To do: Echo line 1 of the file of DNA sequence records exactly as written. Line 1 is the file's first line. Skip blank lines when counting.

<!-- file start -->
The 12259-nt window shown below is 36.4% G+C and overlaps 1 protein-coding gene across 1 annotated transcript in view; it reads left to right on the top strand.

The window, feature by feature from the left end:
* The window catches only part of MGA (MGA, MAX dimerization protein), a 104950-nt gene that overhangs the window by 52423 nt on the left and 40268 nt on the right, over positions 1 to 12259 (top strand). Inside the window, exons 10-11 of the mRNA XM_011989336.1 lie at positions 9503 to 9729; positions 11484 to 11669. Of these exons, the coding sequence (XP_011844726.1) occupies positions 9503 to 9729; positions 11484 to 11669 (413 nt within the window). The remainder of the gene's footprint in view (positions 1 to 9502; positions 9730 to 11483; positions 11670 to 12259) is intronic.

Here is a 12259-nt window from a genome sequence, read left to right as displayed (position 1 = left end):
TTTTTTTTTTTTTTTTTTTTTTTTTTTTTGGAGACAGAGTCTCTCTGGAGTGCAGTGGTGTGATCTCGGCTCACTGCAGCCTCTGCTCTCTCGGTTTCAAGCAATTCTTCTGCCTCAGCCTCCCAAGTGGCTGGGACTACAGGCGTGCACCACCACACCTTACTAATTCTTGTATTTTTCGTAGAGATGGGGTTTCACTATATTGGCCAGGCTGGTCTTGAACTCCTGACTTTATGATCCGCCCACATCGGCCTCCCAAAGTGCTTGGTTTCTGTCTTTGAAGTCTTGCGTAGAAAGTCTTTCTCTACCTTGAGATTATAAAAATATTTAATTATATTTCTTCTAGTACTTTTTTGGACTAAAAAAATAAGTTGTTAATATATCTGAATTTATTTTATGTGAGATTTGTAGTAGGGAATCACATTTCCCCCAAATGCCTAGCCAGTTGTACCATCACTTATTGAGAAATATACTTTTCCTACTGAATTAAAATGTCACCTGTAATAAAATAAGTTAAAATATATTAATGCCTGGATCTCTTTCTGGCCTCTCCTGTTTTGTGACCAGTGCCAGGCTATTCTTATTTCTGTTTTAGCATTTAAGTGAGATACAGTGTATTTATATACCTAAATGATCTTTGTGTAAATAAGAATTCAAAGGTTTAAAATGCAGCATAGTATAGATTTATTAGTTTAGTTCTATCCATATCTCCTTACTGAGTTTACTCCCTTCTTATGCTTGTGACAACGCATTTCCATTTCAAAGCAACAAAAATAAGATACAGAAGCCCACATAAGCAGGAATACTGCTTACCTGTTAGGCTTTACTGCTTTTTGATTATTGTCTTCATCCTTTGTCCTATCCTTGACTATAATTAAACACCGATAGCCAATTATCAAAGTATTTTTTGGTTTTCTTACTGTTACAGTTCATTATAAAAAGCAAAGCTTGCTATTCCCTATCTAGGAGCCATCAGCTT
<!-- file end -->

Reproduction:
The 12259-nt window shown below is 36.4% G+C and overlaps 1 protein-coding gene across 1 annotated transcript in view; it reads left to right on the top strand.